The Congress is supposed to legislate based on evidence and facts, which we did. And then it gets up to the Supreme Court and they say, 'No, you don't need that anymore. We don't need that voting rights stuff. You don't need to hold states and municipalities accountable. We are beyond all that now.' What nonsense. Absolute, absurd nonsense. And what was the result? They gutted the Voting Rights Act.

 

 

I was the first person who ran for president without the protection of the Voting Rights Act and I will tell you it made it makes a really big difference and it doesn’t make a difference in Alabama and Georgia, it made a difference in Wisconsin where the best studies that have been done said somewhere between 40,000 and 80,000 people were turned away from the polls because of the color of their skin, because of their age, because of whatever excuse could be made up to stop a fellow American citizen from voting. 

So we're looking toward a new presidential election, thank goodness, but it's not going to make a difference if we don't bring the lawsuits and win them, right?

 

Read more:

https://www.realclearpolitics.com/video/2019/03/04/

 

Read from top about memory and forgetting... that the USA is not a democratic country... See president bolton is now shitting cactuses...

the clever mathematicians...

 

 

web

Spiders are clever mathematicians. When they build a web with three anchor points, they will smartly use the maximum surface available to build a sticky web which is a spiral based on a circular continuum.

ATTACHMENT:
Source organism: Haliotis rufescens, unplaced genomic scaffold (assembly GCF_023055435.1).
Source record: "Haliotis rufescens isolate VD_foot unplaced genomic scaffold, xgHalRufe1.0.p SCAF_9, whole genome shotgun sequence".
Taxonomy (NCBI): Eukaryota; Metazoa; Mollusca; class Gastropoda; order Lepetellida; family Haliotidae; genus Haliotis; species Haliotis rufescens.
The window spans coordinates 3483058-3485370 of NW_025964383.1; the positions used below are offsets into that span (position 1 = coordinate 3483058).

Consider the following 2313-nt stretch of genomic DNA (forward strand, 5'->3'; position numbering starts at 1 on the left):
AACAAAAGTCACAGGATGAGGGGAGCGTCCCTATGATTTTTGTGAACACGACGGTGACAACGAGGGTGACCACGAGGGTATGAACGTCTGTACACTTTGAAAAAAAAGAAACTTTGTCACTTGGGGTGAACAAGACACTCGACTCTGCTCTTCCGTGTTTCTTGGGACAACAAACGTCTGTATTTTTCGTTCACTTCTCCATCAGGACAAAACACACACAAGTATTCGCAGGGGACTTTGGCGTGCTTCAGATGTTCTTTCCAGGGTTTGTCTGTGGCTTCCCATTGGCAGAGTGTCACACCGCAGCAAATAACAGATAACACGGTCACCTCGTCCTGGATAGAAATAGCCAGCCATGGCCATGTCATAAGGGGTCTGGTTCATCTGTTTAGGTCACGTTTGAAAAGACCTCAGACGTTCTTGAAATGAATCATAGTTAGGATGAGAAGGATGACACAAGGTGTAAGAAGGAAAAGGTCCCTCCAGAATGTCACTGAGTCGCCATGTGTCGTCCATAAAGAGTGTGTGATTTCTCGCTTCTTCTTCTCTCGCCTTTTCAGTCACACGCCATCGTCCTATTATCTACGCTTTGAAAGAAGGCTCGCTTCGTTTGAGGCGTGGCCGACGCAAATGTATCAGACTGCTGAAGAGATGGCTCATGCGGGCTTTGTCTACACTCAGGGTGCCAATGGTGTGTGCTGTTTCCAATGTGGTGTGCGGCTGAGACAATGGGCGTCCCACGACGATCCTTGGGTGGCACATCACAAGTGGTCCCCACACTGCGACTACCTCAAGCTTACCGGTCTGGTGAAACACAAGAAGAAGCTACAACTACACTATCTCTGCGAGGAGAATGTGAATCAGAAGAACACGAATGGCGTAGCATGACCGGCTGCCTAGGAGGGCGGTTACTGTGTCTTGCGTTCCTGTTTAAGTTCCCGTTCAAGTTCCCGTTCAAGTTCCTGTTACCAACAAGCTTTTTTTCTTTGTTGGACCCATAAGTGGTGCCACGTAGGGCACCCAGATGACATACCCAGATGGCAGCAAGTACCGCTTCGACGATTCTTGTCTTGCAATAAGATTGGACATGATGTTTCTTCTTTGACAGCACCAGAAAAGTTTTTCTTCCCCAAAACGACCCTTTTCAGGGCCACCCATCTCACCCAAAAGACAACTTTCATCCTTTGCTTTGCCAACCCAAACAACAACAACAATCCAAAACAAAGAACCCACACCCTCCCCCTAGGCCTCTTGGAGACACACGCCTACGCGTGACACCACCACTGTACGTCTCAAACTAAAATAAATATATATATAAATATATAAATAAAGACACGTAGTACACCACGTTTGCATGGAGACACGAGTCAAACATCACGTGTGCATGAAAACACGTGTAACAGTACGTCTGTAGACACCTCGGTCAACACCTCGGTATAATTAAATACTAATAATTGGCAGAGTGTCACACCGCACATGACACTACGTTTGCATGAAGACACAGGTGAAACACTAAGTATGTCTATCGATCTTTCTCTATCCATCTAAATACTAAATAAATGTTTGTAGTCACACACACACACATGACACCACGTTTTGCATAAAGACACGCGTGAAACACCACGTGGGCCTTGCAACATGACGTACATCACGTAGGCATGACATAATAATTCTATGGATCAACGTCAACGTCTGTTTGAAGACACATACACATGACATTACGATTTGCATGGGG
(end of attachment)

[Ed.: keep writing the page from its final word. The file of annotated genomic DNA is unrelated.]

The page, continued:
The spider will use the centre of the triangle made by the bisecting "bissectrices". It's cunning. Clever...

 

What is also interesting is that a "leaf-curling spider" (Phonognatha graeffei) will also engineer some stays in the third dimension to prevent the web from fluttering in the wind. A leaf for a leaf-curling spider is a home that is set in the middle of the web, but should there be wind, it could become like a sail that has not been trimmed properly and flutter madly. So, such a spider will set stays perpendicularly to the web to tightening it and prevent fluttering. 

 

Some other spiders will build a "random" web using posts as supports. The web is far random, but build to catch prey "of a certain size". It's a bit like fishermen (persons) being instructed by the law to use certain mesh sizes in order to catch the mature fish only.